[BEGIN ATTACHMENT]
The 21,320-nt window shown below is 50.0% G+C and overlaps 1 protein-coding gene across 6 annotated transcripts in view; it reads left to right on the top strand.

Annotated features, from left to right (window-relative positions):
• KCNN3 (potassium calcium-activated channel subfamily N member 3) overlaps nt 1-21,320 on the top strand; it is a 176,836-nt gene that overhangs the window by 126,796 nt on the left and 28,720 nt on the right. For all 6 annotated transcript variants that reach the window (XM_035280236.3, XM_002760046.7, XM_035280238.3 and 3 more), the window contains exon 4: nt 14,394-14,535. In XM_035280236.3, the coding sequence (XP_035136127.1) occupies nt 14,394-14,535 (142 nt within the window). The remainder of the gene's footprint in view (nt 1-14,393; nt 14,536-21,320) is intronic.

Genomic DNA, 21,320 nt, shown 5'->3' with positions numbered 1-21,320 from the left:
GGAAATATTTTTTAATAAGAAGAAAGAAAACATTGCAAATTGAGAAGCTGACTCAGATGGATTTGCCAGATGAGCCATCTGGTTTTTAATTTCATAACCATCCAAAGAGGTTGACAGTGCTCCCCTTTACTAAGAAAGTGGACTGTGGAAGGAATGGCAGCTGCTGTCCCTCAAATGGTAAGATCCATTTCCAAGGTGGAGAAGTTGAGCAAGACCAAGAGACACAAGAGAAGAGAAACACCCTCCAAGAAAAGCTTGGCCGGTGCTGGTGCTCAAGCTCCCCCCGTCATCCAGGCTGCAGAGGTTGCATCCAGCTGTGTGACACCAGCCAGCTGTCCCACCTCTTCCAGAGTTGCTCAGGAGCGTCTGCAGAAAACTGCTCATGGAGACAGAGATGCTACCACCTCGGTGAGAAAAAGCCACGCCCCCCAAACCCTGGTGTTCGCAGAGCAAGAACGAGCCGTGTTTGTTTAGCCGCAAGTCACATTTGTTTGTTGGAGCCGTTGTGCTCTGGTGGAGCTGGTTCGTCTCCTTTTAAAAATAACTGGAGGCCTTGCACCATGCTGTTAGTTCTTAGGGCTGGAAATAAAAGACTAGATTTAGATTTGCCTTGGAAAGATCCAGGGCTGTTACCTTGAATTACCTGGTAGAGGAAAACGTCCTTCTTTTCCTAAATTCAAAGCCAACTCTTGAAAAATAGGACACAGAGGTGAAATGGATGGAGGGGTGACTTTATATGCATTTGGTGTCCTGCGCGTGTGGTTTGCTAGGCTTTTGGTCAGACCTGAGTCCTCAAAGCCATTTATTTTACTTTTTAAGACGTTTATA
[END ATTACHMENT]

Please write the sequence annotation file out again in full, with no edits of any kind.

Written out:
The 21,320-nt window shown below is 50.0% G+C and overlaps 1 protein-coding gene across 6 annotated transcripts in view; it reads left to right on the top strand.

Annotated features, from left to right (window-relative positions):
• KCNN3 (potassium calcium-activated channel subfamily N member 3) overlaps nt 1-21,320 on the top strand; it is a 176,836-nt gene that overhangs the window by 126,796 nt on the left and 28,720 nt on the right. For all 6 annotated transcript variants that reach the window (XM_035280236.3, XM_002760046.7, XM_035280238.3 and 3 more), the window contains exon 4: nt 14,394-14,535. In XM_035280236.3, the coding sequence (XP_035136127.1) occupies nt 14,394-14,535 (142 nt within the window). The remainder of the gene's footprint in view (nt 1-14,393; nt 14,536-21,320) is intronic.

Genomic DNA, 21,320 nt, shown 5'->3' with positions numbered 1-21,320 from the left:
GGAAATATTTTTTAATAAGAAGAAAGAAAACATTGCAAATTGAGAAGCTGACTCAGATGGATTTGCCAGATGAGCCATCTGGTTTTTAATTTCATAACCATCCAAAGAGGTTGACAGTGCTCCCCTTTACTAAGAAAGTGGACTGTGGAAGGAATGGCAGCTGCTGTCCCTCAAATGGTAAGATCCATTTCCAAGGTGGAGAAGTTGAGCAAGACCAAGAGACACAAGAGAAGAGAAACACCCTCCAAGAAAAGCTTGGCCGGTGCTGGTGCTCAAGCTCCCCCCGTCATCCAGGCTGCAGAGGTTGCATCCAGCTGTGTGACACCAGCCAGCTGTCCCACCTCTTCCAGAGTTGCTCAGGAGCGTCTGCAGAAAACTGCTCATGGAGACAGAGATGCTACCACCTCGGTGAGAAAAAGCCACGCCCCCCAAACCCTGGTGTTCGCAGAGCAAGAACGAGCCGTGTTTGTTTAGCCGCAAGTCACATTTGTTTGTTGGAGCCGTTGTGCTCTGGTGGAGCTGGTTCGTCTCCTTTTAAAAATAACTGGAGGCCTTGCACCATGCTGTTAGTTCTTAGGGCTGGAAATAAAAGACTAGATTTAGATTTGCCTTGGAAAGATCCAGGGCTGTTACCTTGAATTACCTGGTAGAGGAAAACGTCCTTCTTTTCCTAAATTCAAAGCCAACTCTTGAAAAATAGGACACAGAGGTGAAATGGATGGAGGGGTGACTTTATATGCATTTGGTGTCCTGCGCGTGTGGTTTGCTAGGCTTTTGGTCAGACCTGAGTCCTCAAAGCCATTTATTTTACTTTTTAAGACGTTTATA